Doors of India. A journey unlike any other. A journey I could never imagine being a part of. A journey that changed the way I’ll look at doors, history and camera 😉 Doors had always fascinated me. The older, the better. But often, it was the architecture and colors, sometimes the history and life around it. Never did I try to find a story behind them. “Why open something when it looks perfect as closed?” I used to think. Or was it the hesitation to intrude into lives behind it? A mix of both, probably.
Amidst traffic congestion, honking of Auto-rickshaws, vendor calls of “Madam”, traditional havelis co-existing with old chai-samosa stalls alongside quirky coffee-shops of Udaipur hotels, impatient bikers making their way through mirror studded dupattas hanging on both sides of shops and all the sounds turning into noise, I fell in love with the streets of Udaipur. It was my second trip to the city, for a new beginning. I was getting out of a few comfort zones yet again.
Being one of the most visited cities in India, Jaipur has a lot to offer in terms of accommodation. There are several hostels, BnBs, resorts, hotels, and vacation homes for each type of traveler at various budgets. But, when a city is so full of palaces and Havelis, then why not consider staying at one? For your next visit, here are seven affordable Havelis turned Jaipur hotels which you can call Home: Alsisar Haveli Over a hundred yearsold, this 19th century heritage property speaks of grandeur and aristocracy with its architecture, antique furniture and royal ambience. Slightly away from the hustle-bustle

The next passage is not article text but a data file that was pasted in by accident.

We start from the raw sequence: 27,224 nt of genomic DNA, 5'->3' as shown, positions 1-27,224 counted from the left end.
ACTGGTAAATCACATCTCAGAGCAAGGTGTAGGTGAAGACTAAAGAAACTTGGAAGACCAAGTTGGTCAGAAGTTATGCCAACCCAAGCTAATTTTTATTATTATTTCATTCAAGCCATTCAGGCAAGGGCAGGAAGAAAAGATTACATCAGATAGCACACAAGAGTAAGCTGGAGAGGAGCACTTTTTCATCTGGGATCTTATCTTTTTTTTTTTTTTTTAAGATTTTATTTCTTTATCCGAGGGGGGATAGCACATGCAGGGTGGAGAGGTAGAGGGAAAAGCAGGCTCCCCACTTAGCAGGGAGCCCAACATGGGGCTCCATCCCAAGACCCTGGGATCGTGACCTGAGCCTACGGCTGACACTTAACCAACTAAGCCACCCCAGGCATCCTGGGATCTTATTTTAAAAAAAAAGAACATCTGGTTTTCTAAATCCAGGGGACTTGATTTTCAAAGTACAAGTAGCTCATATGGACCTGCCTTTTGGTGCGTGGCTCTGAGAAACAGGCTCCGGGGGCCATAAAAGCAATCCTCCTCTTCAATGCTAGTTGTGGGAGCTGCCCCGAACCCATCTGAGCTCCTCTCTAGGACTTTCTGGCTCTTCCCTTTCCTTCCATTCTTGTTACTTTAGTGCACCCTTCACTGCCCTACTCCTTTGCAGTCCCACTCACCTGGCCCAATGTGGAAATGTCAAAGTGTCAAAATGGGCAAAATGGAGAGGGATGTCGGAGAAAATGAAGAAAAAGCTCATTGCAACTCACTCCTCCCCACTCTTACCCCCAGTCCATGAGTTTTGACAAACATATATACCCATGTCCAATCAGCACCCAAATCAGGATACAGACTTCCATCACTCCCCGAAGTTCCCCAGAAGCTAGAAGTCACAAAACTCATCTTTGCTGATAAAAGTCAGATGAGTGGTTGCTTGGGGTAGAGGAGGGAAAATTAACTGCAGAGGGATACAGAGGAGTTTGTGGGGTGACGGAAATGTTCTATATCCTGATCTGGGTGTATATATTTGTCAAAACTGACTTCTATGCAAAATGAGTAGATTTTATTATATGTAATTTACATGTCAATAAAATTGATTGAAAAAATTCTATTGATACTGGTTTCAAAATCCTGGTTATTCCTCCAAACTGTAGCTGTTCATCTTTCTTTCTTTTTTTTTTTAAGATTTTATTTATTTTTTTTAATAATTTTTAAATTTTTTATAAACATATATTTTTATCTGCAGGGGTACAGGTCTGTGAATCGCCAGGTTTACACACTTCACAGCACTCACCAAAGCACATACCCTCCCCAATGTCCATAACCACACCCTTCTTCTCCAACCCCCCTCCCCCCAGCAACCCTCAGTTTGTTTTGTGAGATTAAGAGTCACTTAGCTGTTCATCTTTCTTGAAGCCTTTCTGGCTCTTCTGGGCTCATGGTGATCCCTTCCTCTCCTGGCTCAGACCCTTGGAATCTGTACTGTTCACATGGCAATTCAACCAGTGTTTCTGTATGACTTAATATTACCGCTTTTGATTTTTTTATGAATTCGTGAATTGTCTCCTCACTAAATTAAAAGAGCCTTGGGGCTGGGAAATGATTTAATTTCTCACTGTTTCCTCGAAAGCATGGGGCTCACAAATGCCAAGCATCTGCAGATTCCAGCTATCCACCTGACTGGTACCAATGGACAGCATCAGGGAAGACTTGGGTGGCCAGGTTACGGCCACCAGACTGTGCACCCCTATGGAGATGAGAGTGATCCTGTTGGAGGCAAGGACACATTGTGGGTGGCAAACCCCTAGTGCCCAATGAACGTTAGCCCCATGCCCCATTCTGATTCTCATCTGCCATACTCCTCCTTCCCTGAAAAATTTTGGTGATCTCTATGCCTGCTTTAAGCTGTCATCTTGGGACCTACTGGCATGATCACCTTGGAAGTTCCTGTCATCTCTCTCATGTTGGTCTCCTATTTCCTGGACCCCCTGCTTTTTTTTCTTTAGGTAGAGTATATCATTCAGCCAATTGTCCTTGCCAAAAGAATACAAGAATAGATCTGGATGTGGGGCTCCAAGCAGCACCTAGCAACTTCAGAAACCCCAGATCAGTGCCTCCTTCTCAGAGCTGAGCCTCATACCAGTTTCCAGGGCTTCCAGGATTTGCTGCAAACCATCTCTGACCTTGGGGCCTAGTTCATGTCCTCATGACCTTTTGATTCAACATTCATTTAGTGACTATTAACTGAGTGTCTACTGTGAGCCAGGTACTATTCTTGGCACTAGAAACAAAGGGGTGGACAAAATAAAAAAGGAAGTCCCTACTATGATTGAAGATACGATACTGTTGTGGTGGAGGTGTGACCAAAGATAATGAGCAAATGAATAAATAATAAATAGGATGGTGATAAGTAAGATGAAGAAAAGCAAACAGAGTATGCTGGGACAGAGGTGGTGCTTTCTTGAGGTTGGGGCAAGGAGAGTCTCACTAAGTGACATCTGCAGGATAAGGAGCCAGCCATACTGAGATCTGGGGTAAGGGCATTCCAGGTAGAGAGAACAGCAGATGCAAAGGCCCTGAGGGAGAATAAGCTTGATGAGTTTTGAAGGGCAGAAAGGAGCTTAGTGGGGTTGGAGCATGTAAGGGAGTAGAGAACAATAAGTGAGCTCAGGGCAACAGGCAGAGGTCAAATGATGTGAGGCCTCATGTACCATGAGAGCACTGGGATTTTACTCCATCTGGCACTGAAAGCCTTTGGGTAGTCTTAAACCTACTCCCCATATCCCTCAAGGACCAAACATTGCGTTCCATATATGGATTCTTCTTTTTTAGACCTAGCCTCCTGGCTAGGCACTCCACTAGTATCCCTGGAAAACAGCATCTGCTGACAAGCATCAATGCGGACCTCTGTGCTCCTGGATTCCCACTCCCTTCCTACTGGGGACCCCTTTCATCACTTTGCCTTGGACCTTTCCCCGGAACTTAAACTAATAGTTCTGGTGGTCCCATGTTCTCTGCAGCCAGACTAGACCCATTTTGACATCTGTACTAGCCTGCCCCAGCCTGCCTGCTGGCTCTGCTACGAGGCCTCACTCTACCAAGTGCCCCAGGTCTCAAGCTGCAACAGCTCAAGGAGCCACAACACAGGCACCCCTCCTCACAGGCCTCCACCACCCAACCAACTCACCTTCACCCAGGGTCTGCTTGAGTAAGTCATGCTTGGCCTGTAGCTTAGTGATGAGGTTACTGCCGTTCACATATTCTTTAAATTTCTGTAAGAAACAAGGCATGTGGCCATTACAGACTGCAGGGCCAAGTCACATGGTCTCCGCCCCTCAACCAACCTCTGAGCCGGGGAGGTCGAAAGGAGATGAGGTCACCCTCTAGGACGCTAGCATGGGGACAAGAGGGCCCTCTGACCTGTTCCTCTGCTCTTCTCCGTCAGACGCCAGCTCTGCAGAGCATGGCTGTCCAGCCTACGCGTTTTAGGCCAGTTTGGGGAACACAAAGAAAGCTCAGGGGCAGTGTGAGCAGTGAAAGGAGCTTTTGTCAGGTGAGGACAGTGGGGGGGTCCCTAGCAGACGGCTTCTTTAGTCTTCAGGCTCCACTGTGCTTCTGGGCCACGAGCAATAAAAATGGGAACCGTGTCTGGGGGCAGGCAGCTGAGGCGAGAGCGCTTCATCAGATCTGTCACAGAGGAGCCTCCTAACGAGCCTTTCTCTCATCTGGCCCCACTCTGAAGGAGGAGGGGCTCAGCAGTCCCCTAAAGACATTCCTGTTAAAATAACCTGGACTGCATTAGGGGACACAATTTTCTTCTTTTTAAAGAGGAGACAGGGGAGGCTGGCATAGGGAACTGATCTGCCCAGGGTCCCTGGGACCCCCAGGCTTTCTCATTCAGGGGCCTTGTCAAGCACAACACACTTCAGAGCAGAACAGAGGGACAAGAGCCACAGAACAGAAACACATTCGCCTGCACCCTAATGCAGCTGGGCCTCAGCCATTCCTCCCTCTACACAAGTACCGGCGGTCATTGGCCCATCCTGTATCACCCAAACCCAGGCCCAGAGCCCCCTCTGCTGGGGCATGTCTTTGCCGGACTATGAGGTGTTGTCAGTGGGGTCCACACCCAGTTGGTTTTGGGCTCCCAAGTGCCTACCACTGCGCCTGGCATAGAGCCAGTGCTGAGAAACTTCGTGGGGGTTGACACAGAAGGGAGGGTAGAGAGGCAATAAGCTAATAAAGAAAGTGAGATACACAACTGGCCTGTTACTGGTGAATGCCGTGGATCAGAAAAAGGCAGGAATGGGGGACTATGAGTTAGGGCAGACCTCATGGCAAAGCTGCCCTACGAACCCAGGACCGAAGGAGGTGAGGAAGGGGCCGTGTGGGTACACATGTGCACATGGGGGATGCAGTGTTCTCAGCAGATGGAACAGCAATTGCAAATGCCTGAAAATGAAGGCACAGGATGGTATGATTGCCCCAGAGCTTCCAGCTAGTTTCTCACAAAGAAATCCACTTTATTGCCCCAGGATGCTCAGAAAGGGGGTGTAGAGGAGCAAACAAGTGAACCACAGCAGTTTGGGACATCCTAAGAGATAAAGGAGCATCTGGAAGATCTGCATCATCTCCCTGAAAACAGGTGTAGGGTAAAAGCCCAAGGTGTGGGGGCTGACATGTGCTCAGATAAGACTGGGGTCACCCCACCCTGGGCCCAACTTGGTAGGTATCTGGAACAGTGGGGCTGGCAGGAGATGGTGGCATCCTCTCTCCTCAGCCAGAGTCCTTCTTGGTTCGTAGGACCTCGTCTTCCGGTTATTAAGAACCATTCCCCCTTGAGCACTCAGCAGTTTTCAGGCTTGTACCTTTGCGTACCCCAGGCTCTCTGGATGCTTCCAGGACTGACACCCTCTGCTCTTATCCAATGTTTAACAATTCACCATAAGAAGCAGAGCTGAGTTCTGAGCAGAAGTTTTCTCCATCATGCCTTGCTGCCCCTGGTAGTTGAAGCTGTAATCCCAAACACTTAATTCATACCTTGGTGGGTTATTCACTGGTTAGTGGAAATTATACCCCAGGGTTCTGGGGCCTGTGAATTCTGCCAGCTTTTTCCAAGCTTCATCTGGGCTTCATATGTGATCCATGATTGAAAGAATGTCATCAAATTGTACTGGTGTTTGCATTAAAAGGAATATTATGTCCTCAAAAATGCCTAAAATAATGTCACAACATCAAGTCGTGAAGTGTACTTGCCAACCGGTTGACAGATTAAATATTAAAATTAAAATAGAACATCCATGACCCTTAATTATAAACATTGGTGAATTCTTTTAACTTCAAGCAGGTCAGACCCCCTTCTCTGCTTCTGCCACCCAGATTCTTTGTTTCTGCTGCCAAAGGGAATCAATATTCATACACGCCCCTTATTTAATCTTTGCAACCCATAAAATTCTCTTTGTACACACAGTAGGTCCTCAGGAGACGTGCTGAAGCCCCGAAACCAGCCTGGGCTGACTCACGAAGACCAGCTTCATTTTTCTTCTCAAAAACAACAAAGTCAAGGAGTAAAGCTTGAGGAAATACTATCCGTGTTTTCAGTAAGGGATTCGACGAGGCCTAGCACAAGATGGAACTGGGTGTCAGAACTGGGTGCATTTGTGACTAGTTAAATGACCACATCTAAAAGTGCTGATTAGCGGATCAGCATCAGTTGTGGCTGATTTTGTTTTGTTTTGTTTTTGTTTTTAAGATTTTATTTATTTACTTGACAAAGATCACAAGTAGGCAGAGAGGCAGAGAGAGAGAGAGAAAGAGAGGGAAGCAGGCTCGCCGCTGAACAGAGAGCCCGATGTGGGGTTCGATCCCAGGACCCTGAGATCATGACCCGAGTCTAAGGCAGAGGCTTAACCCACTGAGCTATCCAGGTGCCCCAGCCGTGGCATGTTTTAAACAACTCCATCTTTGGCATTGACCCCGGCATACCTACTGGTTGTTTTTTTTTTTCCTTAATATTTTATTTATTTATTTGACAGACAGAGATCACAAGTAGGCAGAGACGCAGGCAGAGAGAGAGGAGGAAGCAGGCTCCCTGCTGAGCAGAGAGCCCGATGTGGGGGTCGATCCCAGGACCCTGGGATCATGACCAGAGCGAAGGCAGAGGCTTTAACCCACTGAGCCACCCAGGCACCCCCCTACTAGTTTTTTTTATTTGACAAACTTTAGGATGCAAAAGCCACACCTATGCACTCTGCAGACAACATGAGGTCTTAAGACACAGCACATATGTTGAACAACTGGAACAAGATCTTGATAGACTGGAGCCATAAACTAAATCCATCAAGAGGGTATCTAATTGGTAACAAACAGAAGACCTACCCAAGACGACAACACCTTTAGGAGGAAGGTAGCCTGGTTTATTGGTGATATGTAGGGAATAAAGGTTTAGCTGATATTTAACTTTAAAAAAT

I wonder why ‘Doors and windows’ make such beautiful pictures. Is it just the colors, design and built, or something beyond that? Imagination? Nostalgia? Stories? Belonging? Curiosity? Why do some people are so passionate to capture those? There are photographers specializing in the field. It has become a niche in itself. I am slowly getting the fascination, and through this post, I’m trying to find out what makes you ‘Click’ a ‘Door/Window’. Why a space in the wall, when covered with a barrier becomes more interesting?
In the open grounds, a carnival of sorts is on. Local stalls and giant Ferris wheels are on one side. It has that typical Mela (fair) feel that I have experienced as an Indian middle class kid. Cheesy Bollywood songs are playing as loudly as possible, people shouting on top of their voice with or without a reason. Plastic toys with a dusty layer are on sale, along with the not-so-hygienic street food. While I treat myself with a Meetha Paan, closely avoiding the softie ice creams, I notice colorful rides and swings in a far corner. We take a
Udaipur – A city well-connected with Delhi as well as most cities in Rajasthan. Havelis, palaces and delicious food makes this place one of the favorites for travelers – both Indian and foreign; young and old; solo, couples, families and groups. Usually crowded, I would suggest going on a weekday to make the most of it, and walking around a lot – in the narrow lanes, packed streets, colorful markets.
Anyone who knows anything about Rajasthan, knows that it is a colorful place of temples, museums, forts and has still preserved age-old traditions & architecture. After living in this country forever across nine cities, and visiting 14 states, I thought I know what all is there to see on my trip to 15th. With that thought on my mind, I called my sister up and told that we are heading out to Udaipur in 4 days. After roaming around the beautiful narrow streets, huge palaces, ancient Havelis and serene lakes, we had one extra day before coming back to Delhi.